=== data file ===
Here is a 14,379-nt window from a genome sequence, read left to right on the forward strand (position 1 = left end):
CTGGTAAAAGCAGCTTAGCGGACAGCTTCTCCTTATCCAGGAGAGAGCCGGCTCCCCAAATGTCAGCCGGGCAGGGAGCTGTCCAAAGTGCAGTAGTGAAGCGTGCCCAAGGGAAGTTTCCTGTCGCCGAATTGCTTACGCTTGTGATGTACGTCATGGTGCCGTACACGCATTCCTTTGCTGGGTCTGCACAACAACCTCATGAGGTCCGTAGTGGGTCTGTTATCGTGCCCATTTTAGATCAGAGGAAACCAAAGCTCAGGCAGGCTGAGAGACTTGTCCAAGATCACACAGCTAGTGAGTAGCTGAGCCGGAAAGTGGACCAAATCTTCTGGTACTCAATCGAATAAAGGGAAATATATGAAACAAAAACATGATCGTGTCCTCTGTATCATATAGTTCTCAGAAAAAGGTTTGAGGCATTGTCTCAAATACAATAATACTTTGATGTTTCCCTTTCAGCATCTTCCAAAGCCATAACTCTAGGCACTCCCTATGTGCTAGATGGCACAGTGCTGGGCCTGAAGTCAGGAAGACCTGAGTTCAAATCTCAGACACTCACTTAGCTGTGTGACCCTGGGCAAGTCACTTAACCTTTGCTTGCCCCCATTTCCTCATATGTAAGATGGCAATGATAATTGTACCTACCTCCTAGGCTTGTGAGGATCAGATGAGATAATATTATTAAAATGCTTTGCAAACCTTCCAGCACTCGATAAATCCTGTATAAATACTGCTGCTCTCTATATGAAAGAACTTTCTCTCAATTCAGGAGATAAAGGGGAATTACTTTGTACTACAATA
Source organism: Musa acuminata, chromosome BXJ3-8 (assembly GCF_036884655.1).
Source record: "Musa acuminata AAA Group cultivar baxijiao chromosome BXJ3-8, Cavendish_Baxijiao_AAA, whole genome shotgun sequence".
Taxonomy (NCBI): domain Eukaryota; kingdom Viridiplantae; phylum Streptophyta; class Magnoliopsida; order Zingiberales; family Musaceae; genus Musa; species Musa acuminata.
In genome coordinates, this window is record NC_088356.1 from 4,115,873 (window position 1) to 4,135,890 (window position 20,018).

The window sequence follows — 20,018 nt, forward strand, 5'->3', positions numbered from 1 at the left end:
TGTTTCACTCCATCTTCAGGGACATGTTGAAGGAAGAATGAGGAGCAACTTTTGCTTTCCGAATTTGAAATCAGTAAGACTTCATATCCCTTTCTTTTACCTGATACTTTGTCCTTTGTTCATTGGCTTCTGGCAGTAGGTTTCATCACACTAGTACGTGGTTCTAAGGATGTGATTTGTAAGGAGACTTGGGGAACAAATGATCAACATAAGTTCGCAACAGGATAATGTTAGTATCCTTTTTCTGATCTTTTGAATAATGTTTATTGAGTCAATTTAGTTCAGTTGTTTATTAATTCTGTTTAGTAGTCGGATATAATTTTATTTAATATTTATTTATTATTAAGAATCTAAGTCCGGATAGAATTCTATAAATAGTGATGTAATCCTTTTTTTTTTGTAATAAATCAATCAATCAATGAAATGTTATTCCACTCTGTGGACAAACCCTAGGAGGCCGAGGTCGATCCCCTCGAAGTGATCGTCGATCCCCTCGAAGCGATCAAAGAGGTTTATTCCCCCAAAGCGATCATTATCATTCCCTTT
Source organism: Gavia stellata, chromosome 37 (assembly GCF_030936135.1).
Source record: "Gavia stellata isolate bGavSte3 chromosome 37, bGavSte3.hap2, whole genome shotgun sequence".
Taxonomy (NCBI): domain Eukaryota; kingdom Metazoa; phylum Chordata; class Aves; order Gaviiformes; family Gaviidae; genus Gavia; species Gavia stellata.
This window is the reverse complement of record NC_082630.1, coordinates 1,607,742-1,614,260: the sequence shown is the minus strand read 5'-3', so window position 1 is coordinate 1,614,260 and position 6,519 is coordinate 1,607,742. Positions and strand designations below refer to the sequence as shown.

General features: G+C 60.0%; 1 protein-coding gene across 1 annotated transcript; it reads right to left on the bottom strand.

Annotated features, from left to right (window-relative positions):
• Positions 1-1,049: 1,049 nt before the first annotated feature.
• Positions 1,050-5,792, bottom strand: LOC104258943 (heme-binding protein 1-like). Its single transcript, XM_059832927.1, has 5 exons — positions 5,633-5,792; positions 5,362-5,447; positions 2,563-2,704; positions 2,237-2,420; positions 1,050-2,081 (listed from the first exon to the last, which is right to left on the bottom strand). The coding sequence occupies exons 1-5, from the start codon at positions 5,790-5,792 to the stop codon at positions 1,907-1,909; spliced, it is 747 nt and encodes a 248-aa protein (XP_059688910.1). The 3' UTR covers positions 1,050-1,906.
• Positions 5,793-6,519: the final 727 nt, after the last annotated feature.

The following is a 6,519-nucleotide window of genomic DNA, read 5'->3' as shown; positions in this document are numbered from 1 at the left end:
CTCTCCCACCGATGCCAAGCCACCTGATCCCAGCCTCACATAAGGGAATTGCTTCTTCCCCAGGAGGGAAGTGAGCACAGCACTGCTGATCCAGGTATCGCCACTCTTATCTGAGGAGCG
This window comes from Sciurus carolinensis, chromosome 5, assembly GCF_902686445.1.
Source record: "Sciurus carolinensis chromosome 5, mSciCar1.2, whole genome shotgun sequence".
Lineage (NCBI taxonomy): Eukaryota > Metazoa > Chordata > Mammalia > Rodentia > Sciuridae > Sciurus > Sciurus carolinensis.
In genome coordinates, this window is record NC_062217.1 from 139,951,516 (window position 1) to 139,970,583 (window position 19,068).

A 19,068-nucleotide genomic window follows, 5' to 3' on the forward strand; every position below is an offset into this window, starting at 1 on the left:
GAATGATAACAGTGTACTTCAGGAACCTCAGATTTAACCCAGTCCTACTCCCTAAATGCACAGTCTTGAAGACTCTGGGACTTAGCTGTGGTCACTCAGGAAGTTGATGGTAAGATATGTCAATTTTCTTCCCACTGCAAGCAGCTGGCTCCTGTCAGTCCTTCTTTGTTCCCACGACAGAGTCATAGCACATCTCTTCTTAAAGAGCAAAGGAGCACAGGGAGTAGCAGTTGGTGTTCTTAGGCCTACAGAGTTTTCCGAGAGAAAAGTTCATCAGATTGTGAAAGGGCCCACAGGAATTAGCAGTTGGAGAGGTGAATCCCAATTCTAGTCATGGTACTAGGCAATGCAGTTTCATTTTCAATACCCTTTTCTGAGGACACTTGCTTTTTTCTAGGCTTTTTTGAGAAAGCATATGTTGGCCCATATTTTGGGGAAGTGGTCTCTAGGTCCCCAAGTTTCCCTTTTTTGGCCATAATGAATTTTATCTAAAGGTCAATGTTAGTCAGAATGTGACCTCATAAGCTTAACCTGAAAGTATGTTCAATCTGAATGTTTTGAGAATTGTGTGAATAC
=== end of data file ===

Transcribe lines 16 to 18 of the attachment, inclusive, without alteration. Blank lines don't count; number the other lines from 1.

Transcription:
• Positions 1,050-5,792, bottom strand: LOC104258943 (heme-binding protein 1-like). Its single transcript, XM_059832927.1, has 5 exons — positions 5,633-5,792; positions 5,362-5,447; positions 2,563-2,704; positions 2,237-2,420; positions 1,050-2,081 (listed from the first exon to the last, which is right to left on the bottom strand). The coding sequence occupies exons 1-5, from the start codon at positions 5,790-5,792 to the stop codon at positions 1,907-1,909; spliced, it is 747 nt and encodes a 248-aa protein (XP_059688910.1). The 3' UTR covers positions 1,050-1,906.
• Positions 5,793-6,519: the final 727 nt, after the last annotated feature.

The following is a 6,519-nucleotide window of genomic DNA, read 5'->3' as shown; positions in this document are numbered from 1 at the left end: